The Disadvantages of Being a Man


Jason Thibeault at Lousy Canuck has an excellent post on his blog: The Disadvantages of Being a Man. In it, he talks about many of the specific, practical ways that rigid gender expectations hurt men… including many of the issues that the “men’s rights activist” movement focuses on, such as child custody and the expectation that men be cannon fodder. And he does it from a thoroughly feminist, egalitarian, anti-patriarchal perspective, acknowledging that while rigid gender expectations do hurt both men and women, they overwhelmingly hurt women more, and they’re best dealt with, not by women and men treating one another as enemies, but by women and men joining together to take these expectations down. Thus making it clear that you can take these issues seriously without being a hateful, venomous, misogynist. Job well done. Check it out.

Comments

  1. says

    There are two things people are expected to say when they talk about how sexism affects men too:

    1. “Of course, the answer to this isn’t to reverse the effects of women’s liberation. The point is that sexism against one sex is invariably sexism against the other (in as much as there are two sexes), and feminism and men’s rights not only can, but have to work cohesively.”

    2. “Of course, men are far less hurt by this than women. Women are undoubtedly the people who are suffering more all the time. In fact, all men’s problems are just minor insignificancies compared to the suffering of women. I just thought I’d bring this point up, even though anything that affects men is invariably trivial.”

    One of these viewpoints is necessary to hold if you’re not a hateful, venomous, misogynist. The other one is not.

  2. Greta Christina says

    SlightlyMetaphysical @ #1: “Women are hurt by this significantly more than men” is not the same as “Men’s problems are just minor insignificancies compared to the suffering of women, and anything that affects men is invariably trivial.” I hope you’re not equating those two.

  3. azkyroth says

    To be fair, some individuals and communities, especially online, have become so trigger-happy after dealing with MRA trolls for so long that they instinctively dogpile on anyone who suggests that these issues should be given any meaningful amount of space at the table at all. So, someone who’s incurious or privileged enough to not second-guess the fundamental attribution error and not wonder about the history behind this kind of response could easily come off with that impression…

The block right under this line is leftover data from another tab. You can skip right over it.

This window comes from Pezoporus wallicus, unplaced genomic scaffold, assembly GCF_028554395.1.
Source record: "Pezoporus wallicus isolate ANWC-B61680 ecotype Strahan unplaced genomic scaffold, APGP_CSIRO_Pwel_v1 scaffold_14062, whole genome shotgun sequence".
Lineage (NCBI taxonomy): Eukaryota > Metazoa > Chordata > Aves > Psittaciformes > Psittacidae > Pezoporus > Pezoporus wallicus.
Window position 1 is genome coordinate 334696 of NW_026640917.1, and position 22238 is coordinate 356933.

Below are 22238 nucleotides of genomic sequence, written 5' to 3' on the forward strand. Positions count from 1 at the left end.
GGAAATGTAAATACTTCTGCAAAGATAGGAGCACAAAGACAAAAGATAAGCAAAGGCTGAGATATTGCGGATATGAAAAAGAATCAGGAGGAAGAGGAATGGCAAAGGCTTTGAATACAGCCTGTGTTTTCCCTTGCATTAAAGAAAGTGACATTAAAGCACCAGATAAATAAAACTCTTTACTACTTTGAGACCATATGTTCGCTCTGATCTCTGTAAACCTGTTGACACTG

4. says

    A couple of quick notes about how men get to have this conversation without being seen as MRA asshats (except probably by the hair-trigger folks azkyroth describes):

    1) On our own blogs and websites, instead of hijacking feminist blogs on a daily/hourly basis.

    2) On feminist blogs when it is appropriate and especially if the harm is roughly equivalent. Bringing up the difficulty men have in custody cases is fair if child custody is the topic. Bringing up that problem in a case about rape or FGM is dismissive, demeaning, and just wrong.

    3) On feminist blogs when the topic comes up. You’re not hijacking someone else’s place for yourself that way.

    And I’m going to sneak in my quick pet peeve about “the patriarchy”… the existence of male dominance of society is one facet of the totality of privilege in society. Sometimes (usually in comments) I see a sort of reflexive “you’re a man, you enjoy privilege so shuut up!” which isn’t always really fair, or really true in any meaningful way. It is sort of like the joke that some Jewish people tell about the giant Evil Jew Conspiracy that rules the world and controls its wealth, yet they are Jewish and are still waiting for their share of the cash. “The Patriarchy” isn’t doing much to benefit most men, because the overall power structure is set up for Rich White Men, not just any random guy, and certainly not poor Black or Latino men.

  5. jose says

    Kind of sad many men have to be convinced that they are personally harmed by sexism in order to get them to start half-listening to something remotely similar to feminism.

    Did black people have to convince white people that slavery was bad for everyone, not just for the slaves?

  6. Dan M. says

    The “dogpile MRAs first, ask questions later” folks are, well, empirically justified in their presumption. It’s helpful to have a trusted source vouchsafe the counter-examples. (Though I’m not sure that Greta’s necessary here inasmuch as being a FtB member seems to vouch for the Canuck.)

  7. azkyroth says

    Did black people have to convince white people that slavery was bad for everyone, not just for the slaves?

    Worse. With a few exceptions (probably more than made the history books, granted) they had to have white people do most of the convincing for them.

  8. azkyroth says

    The “dogpile MRAs first, ask questions later” folks are, well, empirically justified in their presumption. It’s helpful to have a trusted source vouchsafe the counter-examples. (Though I’m not sure that Greta’s necessary here inasmuch as being a FtB member seems to vouch for the Canuck.)

    Doesn’t just turn comment threads into a highschool-style popularity contest?

  9. Dan M. says

    Doesn’t just turn comment threads into a highschool-style popularity contest?

    Well, I certainly don’t remember high school having any citations of statistics, explanations of historical context, discussions of interdisciplinary overlap, or hard statics of crime rates, unlike the comment threads in FtB, so no, I don’t think it does.

  10. azkyroth says

    I remember goalpost-moving and the like rather clearly, but I think you’ve already answered my question.

    I haven’t yet had a chance to sit down and digest the linked article but it sounds interesting thus far…

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